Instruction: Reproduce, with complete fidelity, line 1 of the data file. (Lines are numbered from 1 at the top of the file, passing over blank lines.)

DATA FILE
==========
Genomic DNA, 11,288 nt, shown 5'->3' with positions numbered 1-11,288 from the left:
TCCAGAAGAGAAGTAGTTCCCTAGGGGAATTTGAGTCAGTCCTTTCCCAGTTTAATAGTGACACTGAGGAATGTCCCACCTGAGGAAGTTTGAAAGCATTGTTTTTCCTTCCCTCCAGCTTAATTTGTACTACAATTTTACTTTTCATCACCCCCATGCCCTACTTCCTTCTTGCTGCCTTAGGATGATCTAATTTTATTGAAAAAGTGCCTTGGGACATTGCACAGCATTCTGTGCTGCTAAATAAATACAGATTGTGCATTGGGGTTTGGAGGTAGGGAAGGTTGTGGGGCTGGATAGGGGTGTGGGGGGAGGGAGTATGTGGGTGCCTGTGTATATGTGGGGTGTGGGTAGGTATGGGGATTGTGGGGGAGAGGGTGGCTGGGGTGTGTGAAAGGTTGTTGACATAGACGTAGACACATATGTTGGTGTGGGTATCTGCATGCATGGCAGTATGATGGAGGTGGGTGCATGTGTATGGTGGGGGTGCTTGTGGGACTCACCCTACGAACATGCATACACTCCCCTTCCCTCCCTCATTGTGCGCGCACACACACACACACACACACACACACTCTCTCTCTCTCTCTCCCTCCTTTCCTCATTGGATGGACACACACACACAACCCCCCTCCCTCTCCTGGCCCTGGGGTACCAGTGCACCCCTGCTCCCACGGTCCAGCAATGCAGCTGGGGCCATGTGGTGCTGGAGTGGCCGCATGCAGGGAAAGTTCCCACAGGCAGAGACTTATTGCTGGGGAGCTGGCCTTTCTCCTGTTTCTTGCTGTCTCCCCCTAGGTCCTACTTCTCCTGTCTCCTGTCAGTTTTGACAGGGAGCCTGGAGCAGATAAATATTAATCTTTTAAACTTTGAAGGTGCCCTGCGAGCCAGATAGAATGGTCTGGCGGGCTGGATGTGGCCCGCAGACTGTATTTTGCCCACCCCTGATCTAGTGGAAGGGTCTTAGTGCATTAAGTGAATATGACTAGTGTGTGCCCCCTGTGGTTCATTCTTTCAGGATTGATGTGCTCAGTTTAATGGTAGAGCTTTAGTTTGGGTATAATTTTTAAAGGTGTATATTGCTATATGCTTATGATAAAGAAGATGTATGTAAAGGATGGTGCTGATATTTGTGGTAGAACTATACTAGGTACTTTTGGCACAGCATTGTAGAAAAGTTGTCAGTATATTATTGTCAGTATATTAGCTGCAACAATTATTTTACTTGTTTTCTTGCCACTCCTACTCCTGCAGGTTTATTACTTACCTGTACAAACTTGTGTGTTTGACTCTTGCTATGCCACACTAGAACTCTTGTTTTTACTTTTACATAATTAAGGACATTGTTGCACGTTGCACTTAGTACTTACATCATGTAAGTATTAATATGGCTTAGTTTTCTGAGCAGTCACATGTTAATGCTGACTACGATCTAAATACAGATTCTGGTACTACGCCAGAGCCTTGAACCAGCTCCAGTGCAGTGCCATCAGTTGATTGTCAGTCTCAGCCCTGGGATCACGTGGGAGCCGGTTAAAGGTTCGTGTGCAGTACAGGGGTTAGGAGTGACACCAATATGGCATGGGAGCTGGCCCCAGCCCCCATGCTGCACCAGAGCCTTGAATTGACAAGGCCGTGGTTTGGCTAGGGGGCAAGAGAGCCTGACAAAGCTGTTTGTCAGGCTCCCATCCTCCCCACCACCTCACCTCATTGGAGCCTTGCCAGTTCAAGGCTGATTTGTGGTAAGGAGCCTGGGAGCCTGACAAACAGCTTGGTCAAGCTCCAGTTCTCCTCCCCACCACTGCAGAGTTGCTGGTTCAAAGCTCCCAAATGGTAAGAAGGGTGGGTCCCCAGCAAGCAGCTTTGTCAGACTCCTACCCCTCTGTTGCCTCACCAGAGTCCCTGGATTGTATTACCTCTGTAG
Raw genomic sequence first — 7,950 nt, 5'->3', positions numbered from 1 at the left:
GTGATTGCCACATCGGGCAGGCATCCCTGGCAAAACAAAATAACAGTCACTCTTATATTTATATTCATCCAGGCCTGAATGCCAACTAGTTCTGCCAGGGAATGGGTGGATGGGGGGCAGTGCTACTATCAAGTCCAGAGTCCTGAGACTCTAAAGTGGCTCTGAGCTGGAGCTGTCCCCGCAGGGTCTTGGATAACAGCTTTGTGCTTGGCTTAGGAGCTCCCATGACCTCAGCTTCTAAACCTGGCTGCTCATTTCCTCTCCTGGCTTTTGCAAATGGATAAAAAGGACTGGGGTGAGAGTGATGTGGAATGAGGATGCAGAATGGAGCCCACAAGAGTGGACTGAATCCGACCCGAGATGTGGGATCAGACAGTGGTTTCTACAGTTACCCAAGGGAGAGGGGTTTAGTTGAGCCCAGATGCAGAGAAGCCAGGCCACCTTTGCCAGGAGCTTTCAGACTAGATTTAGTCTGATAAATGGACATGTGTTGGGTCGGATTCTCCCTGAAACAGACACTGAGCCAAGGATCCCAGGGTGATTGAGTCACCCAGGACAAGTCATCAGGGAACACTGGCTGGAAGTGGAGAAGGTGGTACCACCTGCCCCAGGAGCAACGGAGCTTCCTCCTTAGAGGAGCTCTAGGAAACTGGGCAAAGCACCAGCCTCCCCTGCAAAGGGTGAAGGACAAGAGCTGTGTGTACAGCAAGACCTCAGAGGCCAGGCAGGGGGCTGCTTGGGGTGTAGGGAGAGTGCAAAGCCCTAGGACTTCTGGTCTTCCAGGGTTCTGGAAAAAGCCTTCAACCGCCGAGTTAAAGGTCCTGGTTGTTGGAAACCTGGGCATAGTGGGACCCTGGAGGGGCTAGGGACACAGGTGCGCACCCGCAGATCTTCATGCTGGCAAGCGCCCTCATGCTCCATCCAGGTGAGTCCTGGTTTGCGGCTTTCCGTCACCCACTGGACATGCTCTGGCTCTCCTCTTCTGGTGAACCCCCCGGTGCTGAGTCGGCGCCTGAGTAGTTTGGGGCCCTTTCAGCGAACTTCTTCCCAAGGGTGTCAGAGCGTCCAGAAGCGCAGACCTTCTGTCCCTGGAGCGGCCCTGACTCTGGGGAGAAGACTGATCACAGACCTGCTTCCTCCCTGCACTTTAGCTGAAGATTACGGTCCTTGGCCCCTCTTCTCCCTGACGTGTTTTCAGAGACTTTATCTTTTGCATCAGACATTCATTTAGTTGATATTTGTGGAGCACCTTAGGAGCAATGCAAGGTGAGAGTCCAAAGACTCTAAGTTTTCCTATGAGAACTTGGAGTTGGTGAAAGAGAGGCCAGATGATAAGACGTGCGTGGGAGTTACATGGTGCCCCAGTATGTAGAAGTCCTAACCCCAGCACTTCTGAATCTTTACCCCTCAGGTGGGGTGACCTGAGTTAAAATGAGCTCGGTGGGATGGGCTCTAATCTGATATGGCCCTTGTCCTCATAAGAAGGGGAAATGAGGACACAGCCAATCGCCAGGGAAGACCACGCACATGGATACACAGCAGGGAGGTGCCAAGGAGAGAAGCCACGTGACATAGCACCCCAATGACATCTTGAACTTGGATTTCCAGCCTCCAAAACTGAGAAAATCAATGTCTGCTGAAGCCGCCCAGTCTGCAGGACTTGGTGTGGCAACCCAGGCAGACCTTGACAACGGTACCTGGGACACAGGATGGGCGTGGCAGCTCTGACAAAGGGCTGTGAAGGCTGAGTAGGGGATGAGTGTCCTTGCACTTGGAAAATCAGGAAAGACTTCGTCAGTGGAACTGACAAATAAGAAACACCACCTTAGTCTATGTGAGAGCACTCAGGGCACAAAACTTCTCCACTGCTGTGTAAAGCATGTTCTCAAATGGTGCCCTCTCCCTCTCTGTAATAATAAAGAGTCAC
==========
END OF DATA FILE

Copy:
Genomic DNA, 11,288 nt, shown 5'->3' with positions numbered 1-11,288 from the left: